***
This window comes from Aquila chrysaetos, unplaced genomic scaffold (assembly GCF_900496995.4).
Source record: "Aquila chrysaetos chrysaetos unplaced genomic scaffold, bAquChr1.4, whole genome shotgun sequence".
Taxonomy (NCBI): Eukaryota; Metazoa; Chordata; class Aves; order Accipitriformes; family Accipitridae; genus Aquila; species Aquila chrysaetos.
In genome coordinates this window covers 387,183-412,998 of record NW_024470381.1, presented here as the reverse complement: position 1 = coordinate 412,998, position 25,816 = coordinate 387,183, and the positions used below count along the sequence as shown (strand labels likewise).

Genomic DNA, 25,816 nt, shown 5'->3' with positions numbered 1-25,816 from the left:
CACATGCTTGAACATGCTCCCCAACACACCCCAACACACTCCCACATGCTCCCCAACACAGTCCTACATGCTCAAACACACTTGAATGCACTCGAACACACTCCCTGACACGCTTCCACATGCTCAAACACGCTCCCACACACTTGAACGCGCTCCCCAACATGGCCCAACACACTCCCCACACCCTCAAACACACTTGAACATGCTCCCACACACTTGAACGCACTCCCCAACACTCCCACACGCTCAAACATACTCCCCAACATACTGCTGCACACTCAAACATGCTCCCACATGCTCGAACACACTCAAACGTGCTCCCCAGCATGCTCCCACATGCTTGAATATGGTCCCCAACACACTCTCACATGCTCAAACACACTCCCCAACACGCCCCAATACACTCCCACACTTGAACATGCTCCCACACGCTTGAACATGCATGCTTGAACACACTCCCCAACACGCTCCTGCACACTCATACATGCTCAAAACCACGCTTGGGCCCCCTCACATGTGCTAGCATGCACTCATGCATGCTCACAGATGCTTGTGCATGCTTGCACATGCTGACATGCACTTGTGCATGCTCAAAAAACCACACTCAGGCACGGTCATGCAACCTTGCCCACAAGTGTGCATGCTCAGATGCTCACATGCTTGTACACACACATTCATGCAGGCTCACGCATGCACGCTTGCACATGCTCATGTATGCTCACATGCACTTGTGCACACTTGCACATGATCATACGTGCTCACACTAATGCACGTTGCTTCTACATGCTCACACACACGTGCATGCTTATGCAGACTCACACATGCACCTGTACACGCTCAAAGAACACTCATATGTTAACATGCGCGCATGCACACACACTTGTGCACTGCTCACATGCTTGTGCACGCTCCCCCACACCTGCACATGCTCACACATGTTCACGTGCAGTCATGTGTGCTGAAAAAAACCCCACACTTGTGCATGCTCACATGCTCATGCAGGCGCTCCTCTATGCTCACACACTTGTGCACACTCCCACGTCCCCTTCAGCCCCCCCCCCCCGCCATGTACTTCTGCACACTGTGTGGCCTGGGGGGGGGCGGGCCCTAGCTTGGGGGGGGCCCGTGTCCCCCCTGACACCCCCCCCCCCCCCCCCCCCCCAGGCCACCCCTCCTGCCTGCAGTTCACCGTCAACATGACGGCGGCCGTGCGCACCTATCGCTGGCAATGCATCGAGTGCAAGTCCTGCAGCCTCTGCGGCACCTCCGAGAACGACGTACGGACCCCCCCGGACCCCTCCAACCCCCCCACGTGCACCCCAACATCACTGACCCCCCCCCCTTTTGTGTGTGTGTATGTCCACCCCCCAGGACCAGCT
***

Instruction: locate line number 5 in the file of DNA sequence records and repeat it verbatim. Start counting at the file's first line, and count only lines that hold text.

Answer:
Genomic DNA, 25,816 nt, shown 5'->3' with positions numbered 1-25,816 from the left: